The Timnat Prize Seminar - Investigation of Flame Ignition in Fuel Spray Systems
Work towards PhD degree under supervision of Prof. Barry Greenberg
Department of Aerospace Engineering
Technion – Israel Institute of Technology
Understanding the spray ignition process is of utmost importance due to the fact that modern combustors in aircraft need to be (re)-ignited under a wide range of (sometimes extreme) operating conditions. Since in many of these combustors spark ignition systems are installed, the amount of spark energy required for successful ignition over a range of operating conditions must be known. In addition, the desire to prevent unwanted explosions in transportation and storage of combustibles motivates exploring the mechanisms at play during the process of ignition. The presence of liquid fuel in the form of a multi-sized spray of droplets that must be ignited only serves to increase the difficulty of ignition.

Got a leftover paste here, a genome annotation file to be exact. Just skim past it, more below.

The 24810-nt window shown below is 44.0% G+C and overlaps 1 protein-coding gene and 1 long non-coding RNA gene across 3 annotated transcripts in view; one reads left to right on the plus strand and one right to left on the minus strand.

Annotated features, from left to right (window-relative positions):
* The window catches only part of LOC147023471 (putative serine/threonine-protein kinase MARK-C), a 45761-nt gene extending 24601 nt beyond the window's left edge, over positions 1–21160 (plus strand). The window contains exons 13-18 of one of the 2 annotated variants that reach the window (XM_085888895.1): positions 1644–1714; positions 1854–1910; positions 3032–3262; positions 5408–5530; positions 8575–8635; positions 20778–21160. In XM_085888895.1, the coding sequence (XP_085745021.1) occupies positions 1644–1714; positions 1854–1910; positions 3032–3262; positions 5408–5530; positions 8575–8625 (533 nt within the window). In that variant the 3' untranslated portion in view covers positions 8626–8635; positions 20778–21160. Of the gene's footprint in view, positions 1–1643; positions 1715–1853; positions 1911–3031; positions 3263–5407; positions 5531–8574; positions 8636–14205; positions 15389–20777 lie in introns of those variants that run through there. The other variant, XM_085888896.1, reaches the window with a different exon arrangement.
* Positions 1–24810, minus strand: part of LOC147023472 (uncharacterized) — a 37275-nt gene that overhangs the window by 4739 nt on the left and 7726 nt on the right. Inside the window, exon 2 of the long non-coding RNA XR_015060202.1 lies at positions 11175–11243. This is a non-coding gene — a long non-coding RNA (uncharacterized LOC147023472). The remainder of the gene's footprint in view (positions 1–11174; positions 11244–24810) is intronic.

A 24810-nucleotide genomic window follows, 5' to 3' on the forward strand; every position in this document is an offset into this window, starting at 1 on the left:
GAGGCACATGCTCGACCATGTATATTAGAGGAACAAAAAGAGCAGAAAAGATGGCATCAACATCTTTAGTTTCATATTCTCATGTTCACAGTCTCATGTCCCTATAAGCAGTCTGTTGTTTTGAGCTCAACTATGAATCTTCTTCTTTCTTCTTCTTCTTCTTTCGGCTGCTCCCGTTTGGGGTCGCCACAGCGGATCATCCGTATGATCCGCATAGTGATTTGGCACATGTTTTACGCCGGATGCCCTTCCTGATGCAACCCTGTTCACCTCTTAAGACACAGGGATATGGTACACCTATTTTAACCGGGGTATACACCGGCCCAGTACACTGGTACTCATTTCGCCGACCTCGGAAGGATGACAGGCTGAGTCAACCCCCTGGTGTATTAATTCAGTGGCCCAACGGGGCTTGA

A new mathematical analysis is presented of the ignition of a spray/air mixture by an infinite heated surface. In contrast to previous work in the literature the entire history of the ignition process is accounted for starting from the flame embryo progenitor stage, through the thermal runaway stage to the final flame propagation stage. For tractability at the current stage the chemical kinetics is taken to be that of a single global reaction. The spray is modeled using the sectional approach and the influence of fuel spray characteristics on ignition is determined. Delay in ignition due to the build-up of vapour from the fuel droplets as well as heat loss to the droplets for evaporation are found to play a role.
The talk will be given in English
Wed, 16-11-2016, 16:30 (Gathering at 16:00)Classroom 165, ground floor, Library, Aerospace Eng.
Light refreshments will be served before the lecture